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Project Nur: A New Club on Campus Battling Bias and Bigotry

In 2007, the American Islamic Congress began an initiative to combat anti-Muslim sentiments in America known as Project Nur, which has now officially made its way to Manhattan College.

The American Islamic Congress is a non-profit organization which was founded after the 9/11 terrorist attacks as a way to respond to violent actions and negative stereotypes surrounding the Muslim faith. One of the initiatives the Congress conceived was Project Nur, which would allow college students to participate in educating their peers about Islam, as well as facilitate diversity and dispel falsehoods about it.

Islamophobia has become even more of a hot button topic in America as of late, especially with President Donald Trump’s recent executive order on immigration. The order has temporarily banned travel from seven countries in the Middle East and North Africa to the United States. But the MC chapter of Project Nur was not created in response to the order.

“It just so happens that right now, that happened, and this is when I’m starting it,” said junior Megan O’Connor, who is spearheading the MC chapter of the project. “It actually has nothing to do with that, it’s just really coincidence that that’s happening right now, but I think that it’s good because it’s even more important to, like, shine light on that.”

The main goal of Project Nur is to provide education about the Muslim faith and to spread awareness of Islamophobia. According to O’Connor, it was when she began educating herself about the Islamic culture when she developed a passion for fighting the injustices that Muslims face in America.

“I want to just end Islamophobia, but I obviously can’t do that, so basically you just have to keep educating people on the idea and then hopefully they’ll educate their peers,” O’Connor said.

O’Connor said she “learned from the best” through her classroom and extracurricular interactions with Mehnaz Afridi, assistant religious studies professor and director of the Holocaust, Genocide and Interfaith Education Center, who educated her on the Islamic culture and is serving as the faculty adviser for Project Nur.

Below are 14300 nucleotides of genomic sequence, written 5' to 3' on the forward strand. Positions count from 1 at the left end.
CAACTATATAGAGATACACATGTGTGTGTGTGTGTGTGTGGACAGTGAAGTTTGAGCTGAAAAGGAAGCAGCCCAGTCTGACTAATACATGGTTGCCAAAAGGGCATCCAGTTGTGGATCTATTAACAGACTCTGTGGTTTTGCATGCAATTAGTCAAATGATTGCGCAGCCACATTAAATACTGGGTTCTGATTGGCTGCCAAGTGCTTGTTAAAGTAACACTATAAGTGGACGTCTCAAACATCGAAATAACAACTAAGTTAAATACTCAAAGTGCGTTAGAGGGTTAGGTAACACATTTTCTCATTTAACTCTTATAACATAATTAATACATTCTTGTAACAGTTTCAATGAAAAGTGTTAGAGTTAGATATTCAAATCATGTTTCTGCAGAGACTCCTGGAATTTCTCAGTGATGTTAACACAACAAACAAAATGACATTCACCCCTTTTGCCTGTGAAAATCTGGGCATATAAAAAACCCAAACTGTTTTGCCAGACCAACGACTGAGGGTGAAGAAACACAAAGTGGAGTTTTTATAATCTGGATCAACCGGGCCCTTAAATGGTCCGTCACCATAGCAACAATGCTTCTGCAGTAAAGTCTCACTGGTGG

“What I hope to accomplish on this campus with being an adviser for Project Nur is to have better understanding and be the beacon campus of interfaith work and recognition for the world,” Afridi said.

O’Connor and Afridi have several ideas for the upcoming semester, including showing documentaries and movies that involve issues faced by Muslims, as well as inviting speakers to the school to speak about said issues.

While Project Nur itself is a non-religious organization devoted to social justice and advocacy, O’Connor also hopes to collaborate with the Muslim Student Association in the future.

“This is for anyone, everyone, fighting for people’s rights,” said O’Connor.

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A student standing in solidarity for those who practice the islamic religion. Rose Brennan/The Quadrangle

Many students who attended Project Nur’s inaugural meeting also attended the weekly Jummah prayer this past Friday, along with members of the faculty and members of local faith communities to show solidarity with Muslim students while they worshipped. Afridi attributes the widespread attendance to the Lasallian values that are prevalent on the college’s campus.

“I’m a Muslim, but I call myself Lasallian,” Afridi said. “So I think that there is a big difference between different campuses, but I think our campus is way more open, and I think it’s so beautiful to see people of different faiths standing up for each other.”

Afridi has conceived of three ways in which non-Muslim students can show solidarity and be active allies to Muslim students and faculty members during this time.

“What non-Muslim students can do on this campus is get to know Muslim students, that’s number one. Number two is educate themselves on what the faith is about. And number three is kind of dissect the idea that we are trying to do as a whole faculty administration about Lasallian principles, which is to recognize diversity to recognize the other, and to give dignity to the other, no matter what,” she said.

Project Nur recently launched a visual arts campaign called MANARA visual arts in light of the 2016 election to address bigotry and racism, specifically against Muslim citizens. This will likely be the first event that MC’s chapter of Project Nur will sponsor and participate in. O’Connor hopes that the club will continue to grow bigger and better.

“Hopefully in the future, it will be more of an established student activities club,” O’Connor said.

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